## Description

1 Integrating multiple sensor readings

A robot is moving in an environment where there are two doors. One door is blue, the other is

red. The robot is equipped with a sensor that can return R, B, or N to indicate, respectively,

that the robot is facing the red door, the blue door, or no door. The sensor model is given below,

and let Zt be the sensor reading returned at time t (so, Zt ∈ {R, B, N}). The state of the robot

is X ∈ {XB, XR, XN }. X = XB means the robot is facing the blue door, X = XR means the

robot is facing the red door, and X = XN means the robot is not facing any door. The robot

queries the sensor three times and no motion happens between the readings. Assume the prior is

Pr[X = XN ] = Pr[X = XR] = Pr[X = XB] = 1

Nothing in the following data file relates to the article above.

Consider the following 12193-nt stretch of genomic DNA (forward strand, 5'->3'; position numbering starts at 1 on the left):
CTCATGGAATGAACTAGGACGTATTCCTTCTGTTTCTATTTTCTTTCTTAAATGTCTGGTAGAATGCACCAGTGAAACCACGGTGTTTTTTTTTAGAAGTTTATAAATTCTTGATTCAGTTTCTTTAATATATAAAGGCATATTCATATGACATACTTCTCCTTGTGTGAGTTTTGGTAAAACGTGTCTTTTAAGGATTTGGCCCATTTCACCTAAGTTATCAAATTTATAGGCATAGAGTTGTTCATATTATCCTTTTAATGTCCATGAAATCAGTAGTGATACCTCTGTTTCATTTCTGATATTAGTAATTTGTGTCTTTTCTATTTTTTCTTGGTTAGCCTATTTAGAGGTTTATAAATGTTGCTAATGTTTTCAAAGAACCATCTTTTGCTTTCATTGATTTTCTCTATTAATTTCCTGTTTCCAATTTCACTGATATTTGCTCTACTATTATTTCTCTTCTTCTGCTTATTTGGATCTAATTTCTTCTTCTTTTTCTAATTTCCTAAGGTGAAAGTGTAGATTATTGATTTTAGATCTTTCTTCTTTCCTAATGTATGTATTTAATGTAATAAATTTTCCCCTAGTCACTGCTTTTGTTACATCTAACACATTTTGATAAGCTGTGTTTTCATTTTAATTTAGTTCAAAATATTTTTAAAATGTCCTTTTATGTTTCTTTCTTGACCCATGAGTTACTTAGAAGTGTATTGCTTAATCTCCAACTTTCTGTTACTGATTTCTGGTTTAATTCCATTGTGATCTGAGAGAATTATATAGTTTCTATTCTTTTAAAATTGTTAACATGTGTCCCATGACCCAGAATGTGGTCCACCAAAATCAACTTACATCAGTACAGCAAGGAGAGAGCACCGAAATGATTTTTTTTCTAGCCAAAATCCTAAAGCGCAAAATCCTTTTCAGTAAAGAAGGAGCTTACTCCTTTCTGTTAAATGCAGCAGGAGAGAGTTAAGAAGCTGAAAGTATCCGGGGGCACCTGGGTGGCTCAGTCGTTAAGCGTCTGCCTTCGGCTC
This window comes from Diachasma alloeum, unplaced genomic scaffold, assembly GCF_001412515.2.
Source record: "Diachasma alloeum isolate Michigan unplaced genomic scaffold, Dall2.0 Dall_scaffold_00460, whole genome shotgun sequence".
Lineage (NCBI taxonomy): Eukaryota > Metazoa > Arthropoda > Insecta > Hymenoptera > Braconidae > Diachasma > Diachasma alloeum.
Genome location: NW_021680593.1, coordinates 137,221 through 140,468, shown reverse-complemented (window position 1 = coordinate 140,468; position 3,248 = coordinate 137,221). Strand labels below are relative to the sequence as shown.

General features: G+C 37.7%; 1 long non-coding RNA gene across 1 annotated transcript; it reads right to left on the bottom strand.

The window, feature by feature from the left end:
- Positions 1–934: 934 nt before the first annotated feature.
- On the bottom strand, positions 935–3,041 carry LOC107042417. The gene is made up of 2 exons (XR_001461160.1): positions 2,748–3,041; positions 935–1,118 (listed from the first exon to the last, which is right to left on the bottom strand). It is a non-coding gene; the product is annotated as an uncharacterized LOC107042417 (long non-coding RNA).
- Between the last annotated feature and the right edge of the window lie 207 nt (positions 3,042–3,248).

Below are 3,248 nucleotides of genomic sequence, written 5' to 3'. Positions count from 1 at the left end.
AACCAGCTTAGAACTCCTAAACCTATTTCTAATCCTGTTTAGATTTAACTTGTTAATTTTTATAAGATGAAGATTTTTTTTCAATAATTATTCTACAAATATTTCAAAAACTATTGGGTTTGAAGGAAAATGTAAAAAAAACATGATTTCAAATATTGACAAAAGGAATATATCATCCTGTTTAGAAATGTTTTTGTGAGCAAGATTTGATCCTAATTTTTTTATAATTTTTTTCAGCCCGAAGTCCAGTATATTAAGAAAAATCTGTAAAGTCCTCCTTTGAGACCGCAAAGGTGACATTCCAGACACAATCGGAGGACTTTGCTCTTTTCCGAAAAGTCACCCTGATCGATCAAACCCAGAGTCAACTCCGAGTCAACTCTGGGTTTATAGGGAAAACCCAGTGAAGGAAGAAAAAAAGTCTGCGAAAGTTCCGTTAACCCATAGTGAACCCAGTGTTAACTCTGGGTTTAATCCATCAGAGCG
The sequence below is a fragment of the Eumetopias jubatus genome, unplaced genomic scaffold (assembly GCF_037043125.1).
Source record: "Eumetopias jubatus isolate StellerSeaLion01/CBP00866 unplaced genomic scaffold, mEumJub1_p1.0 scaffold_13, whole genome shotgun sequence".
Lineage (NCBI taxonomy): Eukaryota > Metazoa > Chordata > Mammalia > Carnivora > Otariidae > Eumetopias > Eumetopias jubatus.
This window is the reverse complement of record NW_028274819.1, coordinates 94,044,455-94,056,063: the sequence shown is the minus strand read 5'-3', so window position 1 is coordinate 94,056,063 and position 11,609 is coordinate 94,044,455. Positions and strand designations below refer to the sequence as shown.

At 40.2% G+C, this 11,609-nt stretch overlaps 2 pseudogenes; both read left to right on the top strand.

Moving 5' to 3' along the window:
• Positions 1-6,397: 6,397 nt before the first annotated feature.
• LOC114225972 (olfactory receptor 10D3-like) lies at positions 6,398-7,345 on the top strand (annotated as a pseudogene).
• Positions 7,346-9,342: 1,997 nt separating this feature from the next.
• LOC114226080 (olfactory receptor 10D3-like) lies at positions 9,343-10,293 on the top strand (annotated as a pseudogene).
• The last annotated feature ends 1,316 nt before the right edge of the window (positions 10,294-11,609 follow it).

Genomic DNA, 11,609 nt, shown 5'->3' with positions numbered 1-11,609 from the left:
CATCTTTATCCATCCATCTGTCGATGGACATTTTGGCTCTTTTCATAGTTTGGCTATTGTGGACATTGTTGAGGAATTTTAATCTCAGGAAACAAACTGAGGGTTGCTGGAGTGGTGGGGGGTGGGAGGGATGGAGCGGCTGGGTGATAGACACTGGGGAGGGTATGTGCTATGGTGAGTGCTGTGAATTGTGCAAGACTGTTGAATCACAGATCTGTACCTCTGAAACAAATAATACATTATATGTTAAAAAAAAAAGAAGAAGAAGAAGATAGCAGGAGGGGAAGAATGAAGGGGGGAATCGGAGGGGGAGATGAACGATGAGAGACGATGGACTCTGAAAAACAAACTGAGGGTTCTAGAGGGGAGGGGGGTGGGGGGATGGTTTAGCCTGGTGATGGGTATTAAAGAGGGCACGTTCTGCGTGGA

3

.

1. If the sensor returns (in sequence) R, R, B what is the posterior after the three sensor readings

have been integrated?

X = XR X = XB X = XN

Z = R 0.8 0.2 0.2

Z = B 0.05 0.6 0.1

Z = N 0.15 0.2 0.7

Table 1: Sensor model. Values in the table give the conditional probabilities for the sensor readings.

For example Pr[Z = R|X = XR] = 0.8, Pr[Z = N|X = XB] = 0.2, and so on.

2 Unidimensional Kalman Filter

Consider a scenario similar to example 6.8 in the lecture notes with a robot moving along a rail

with the following transition and sensor models:

xt = xt−1 + 2ut

1

zt = 2xt

Assume x0 ∼ N (0, 1), R ∼ N (0, 1) and Q ∼ N (0, 0.2). Let ut = 2 and zt = 5. Compute one full

iteration of the Kalman Filter, i.e., prediction and update, and draw the diagram as in Figure 6.12

in the lecture notes.

2